Catherine Schwalbe: When I was 23 I moved here because my boyfriend lived here. We got married a little over a year later. That was 1984. I’ve been here ever since and it’s home. For much of my adult life I have been a recreational therapist and I just made the connection a few months ago, that this work is probably why the social practice aspect comes incredibly naturally to my art practice. The Sewing Forgiveness piece that has been getting some attention here in the last several months was inspired by my divorce and me trying to figure out what this forgiveness is supposed to look like.

T.A: Where did the recycled buttons come in?

C.S: The old buttons were something that I physically had in my life already and I wanted to use them, symbolically, while I was getting rid of things. The artist Barbara Koenen, called my attention to the aspect of mending. That’s really nice. Sometimes when people lose a button they say they can’t wear that shirt anymore. I say: get another button!

T.A: How do people react to Sewing Forgiveness and what do people say when they walk up to you?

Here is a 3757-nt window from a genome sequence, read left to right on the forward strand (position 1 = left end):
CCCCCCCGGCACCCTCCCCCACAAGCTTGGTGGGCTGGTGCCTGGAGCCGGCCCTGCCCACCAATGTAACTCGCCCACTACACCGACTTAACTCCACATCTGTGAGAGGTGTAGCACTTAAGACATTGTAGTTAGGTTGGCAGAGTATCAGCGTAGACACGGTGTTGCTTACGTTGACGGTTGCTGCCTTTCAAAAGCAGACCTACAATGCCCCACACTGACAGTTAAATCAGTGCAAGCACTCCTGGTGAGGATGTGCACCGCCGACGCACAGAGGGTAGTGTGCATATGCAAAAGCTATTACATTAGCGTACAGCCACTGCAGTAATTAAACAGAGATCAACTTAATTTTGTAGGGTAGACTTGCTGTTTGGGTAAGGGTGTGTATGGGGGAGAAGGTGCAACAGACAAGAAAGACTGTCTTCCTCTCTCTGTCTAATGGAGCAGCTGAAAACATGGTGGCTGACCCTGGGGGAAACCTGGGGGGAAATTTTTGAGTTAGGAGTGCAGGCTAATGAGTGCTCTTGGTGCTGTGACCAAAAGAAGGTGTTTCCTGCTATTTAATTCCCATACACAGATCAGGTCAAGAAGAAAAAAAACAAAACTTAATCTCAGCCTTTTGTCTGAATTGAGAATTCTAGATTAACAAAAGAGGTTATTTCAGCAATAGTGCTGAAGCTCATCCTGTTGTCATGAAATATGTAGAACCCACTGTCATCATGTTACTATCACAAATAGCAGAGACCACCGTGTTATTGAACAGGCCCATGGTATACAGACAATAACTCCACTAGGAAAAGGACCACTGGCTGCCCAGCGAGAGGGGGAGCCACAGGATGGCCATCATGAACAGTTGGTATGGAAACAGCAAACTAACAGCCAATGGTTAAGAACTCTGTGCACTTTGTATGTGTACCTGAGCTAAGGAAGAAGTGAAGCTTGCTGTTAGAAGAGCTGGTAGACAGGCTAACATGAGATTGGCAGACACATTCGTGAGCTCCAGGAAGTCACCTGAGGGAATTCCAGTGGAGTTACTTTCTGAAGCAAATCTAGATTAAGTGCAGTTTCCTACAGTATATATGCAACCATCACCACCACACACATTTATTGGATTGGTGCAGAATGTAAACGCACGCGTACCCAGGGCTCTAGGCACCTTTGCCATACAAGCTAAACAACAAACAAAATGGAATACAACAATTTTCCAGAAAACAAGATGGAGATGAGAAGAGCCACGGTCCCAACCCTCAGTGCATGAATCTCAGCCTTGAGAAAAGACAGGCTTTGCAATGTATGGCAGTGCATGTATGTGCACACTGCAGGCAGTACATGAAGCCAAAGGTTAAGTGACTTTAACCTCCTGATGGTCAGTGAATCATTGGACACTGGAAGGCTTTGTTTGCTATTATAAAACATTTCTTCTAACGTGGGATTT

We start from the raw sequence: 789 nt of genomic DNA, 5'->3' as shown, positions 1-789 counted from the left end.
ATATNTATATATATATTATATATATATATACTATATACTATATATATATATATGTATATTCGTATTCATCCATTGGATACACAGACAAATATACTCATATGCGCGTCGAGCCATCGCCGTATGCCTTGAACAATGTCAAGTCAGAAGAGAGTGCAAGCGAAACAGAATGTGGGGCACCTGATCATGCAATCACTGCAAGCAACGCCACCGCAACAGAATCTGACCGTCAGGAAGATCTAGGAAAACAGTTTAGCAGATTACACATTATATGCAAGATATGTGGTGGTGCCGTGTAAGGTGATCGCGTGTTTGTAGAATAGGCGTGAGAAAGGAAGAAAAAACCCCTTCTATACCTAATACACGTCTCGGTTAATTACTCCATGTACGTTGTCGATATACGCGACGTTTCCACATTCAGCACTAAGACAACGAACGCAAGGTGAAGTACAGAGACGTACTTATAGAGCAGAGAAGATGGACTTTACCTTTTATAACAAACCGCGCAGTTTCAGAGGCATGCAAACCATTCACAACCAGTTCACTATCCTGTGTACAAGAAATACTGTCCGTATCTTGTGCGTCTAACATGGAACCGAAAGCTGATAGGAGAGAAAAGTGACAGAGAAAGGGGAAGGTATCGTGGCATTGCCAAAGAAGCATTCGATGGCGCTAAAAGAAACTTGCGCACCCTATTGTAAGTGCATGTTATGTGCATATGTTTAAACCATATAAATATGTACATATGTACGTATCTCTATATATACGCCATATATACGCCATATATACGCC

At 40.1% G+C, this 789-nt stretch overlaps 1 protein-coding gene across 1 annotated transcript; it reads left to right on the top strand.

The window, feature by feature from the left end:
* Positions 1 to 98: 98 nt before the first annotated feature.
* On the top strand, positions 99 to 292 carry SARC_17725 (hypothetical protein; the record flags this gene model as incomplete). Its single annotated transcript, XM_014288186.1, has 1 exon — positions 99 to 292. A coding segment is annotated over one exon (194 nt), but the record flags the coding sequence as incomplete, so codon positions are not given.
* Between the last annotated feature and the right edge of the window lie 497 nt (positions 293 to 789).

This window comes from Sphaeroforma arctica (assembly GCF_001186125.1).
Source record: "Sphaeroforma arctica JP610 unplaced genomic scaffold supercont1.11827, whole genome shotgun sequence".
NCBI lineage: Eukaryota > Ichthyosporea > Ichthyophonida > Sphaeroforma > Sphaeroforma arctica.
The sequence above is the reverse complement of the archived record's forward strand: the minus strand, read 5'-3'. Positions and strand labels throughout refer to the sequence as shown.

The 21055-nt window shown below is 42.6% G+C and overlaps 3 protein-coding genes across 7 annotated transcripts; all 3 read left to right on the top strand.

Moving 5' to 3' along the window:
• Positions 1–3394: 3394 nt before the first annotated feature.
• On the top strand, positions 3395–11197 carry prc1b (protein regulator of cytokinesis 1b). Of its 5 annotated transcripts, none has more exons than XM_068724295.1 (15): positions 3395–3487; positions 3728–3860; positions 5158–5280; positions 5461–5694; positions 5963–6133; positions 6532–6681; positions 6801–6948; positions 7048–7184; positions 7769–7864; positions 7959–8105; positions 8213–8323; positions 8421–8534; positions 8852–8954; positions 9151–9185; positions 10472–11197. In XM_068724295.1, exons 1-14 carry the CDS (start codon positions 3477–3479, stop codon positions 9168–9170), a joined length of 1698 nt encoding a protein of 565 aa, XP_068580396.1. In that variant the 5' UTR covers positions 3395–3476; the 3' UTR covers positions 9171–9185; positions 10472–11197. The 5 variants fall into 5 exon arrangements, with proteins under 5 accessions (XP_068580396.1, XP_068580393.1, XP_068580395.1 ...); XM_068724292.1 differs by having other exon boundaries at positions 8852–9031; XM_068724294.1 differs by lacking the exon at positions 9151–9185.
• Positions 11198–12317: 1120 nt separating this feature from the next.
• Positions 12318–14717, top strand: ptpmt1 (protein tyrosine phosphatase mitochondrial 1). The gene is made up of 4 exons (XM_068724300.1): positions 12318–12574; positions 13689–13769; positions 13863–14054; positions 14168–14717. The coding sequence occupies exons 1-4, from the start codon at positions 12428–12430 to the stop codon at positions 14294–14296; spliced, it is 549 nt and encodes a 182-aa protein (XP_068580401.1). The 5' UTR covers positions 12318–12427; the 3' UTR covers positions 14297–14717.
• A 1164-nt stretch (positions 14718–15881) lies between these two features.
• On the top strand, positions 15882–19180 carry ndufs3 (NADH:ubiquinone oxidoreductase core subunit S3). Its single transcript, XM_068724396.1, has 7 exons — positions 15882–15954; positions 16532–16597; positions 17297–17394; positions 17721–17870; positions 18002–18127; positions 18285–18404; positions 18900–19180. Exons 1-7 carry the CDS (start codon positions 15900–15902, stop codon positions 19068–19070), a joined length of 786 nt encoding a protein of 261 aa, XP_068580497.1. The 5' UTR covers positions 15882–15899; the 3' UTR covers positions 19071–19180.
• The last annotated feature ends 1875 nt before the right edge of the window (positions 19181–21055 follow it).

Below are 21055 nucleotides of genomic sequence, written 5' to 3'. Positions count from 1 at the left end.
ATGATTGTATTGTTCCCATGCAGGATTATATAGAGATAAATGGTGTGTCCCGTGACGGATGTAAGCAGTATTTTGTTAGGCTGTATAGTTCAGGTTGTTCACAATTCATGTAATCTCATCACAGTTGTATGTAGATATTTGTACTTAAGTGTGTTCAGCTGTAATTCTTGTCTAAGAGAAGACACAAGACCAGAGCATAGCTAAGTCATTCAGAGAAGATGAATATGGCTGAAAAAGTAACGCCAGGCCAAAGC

C.S: I’ve had people who get it immediately and walk over with their chests puffed out and say, “Please, I need a button.” People also visibly walk away from me but still look. Or some shrug. At the end of my two-month tour, I arrived at a Beverly florist shop, Blossom Boys, and there were people waiting! A woman at the florist walked up to me and said, “You know, I’ve been divorced for 20 years and I know that I need to forgive.” 20 years!

Sewing Forgiveness in action

Sewing Forgiveness in action. Photo by Jeff Stevenson.

T.A: Was there any significance to the places that you chose to go?

C.S: Some of them had significance in history. Like Marquette Park, where Martin Luther King walked and had bricks and rocks thrown at him and the marchers. I did it at my church, Wicker Park Lutheran, twice. I wanted to do it where the North and South branch [of the Chicago river] meet because I think we need to be forgiven for changing the direction of the river. [In 1900 city planners changed the direction of the Chicago River so that sewage would travel downstate rather than into Lake Michigan]. So, there were sites that I chose like that and others that just made sense when I looked for places on the map to spell out the word. [Catherine refers here to her painting of Chicago, on which every stop of her tour is a dot connected by the word Forgive: Photo Below]


T.A: What did you learn through your conversations as you traveled around the city and sewed on buttons?